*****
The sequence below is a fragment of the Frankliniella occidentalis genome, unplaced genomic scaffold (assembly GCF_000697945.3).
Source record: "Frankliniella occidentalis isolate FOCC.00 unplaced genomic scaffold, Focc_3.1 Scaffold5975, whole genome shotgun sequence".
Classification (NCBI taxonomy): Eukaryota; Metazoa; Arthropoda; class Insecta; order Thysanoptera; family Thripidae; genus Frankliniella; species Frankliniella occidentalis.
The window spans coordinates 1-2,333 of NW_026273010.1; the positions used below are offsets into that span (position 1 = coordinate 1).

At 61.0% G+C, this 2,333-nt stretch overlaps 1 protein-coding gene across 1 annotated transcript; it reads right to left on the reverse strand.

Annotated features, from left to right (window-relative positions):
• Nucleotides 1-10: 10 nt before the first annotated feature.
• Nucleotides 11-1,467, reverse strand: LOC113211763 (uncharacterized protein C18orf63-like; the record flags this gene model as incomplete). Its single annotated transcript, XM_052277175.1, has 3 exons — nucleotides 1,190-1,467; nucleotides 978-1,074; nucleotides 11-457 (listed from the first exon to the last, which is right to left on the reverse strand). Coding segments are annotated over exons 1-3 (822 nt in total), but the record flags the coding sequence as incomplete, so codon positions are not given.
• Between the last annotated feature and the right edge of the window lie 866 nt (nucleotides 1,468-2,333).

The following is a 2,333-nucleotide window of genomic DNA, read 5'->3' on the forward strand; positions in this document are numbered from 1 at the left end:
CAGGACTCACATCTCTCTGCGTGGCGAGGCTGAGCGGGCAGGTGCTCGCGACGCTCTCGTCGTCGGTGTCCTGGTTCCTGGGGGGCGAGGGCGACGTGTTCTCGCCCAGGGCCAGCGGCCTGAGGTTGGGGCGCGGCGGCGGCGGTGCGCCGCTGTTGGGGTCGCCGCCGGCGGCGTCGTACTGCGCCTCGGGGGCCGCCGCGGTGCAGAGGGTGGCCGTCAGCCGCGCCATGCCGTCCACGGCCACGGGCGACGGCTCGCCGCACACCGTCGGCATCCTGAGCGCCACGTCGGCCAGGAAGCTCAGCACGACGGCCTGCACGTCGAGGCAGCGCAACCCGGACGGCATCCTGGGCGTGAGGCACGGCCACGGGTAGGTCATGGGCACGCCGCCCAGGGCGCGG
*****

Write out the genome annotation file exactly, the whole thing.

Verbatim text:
The sequence below is a fragment of the Frankliniella occidentalis genome, unplaced genomic scaffold (assembly GCF_000697945.3).
Source record: "Frankliniella occidentalis isolate FOCC.00 unplaced genomic scaffold, Focc_3.1 Scaffold5975, whole genome shotgun sequence".
Classification (NCBI taxonomy): Eukaryota; Metazoa; Arthropoda; class Insecta; order Thysanoptera; family Thripidae; genus Frankliniella; species Frankliniella occidentalis.
The window spans coordinates 1-2,333 of NW_026273010.1; the positions used below are offsets into that span (position 1 = coordinate 1).

At 61.0% G+C, this 2,333-nt stretch overlaps 1 protein-coding gene across 1 annotated transcript; it reads right to left on the reverse strand.

Annotated features, from left to right (window-relative positions):
• Nucleotides 1-10: 10 nt before the first annotated feature.
• Nucleotides 11-1,467, reverse strand: LOC113211763 (uncharacterized protein C18orf63-like; the record flags this gene model as incomplete). Its single annotated transcript, XM_052277175.1, has 3 exons — nucleotides 1,190-1,467; nucleotides 978-1,074; nucleotides 11-457 (listed from the first exon to the last, which is right to left on the reverse strand). Coding segments are annotated over exons 1-3 (822 nt in total), but the record flags the coding sequence as incomplete, so codon positions are not given.
• Between the last annotated feature and the right edge of the window lie 866 nt (nucleotides 1,468-2,333).

The following is a 2,333-nucleotide window of genomic DNA, read 5'->3' on the forward strand; positions in this document are numbered from 1 at the left end:
CAGGACTCACATCTCTCTGCGTGGCGAGGCTGAGCGGGCAGGTGCTCGCGACGCTCTCGTCGTCGGTGTCCTGGTTCCTGGGGGGCGAGGGCGACGTGTTCTCGCCCAGGGCCAGCGGCCTGAGGTTGGGGCGCGGCGGCGGCGGTGCGCCGCTGTTGGGGTCGCCGCCGGCGGCGTCGTACTGCGCCTCGGGGGCCGCCGCGGTGCAGAGGGTGGCCGTCAGCCGCGCCATGCCGTCCACGGCCACGGGCGACGGCTCGCCGCACACCGTCGGCATCCTGAGCGCCACGTCGGCCAGGAAGCTCAGCACGACGGCCTGCACGTCGAGGCAGCGCAACCCGGACGGCATCCTGGGCGTGAGGCACGGCCACGGGTAGGTCATGGGCACGCCGCCCAGGGCGCGG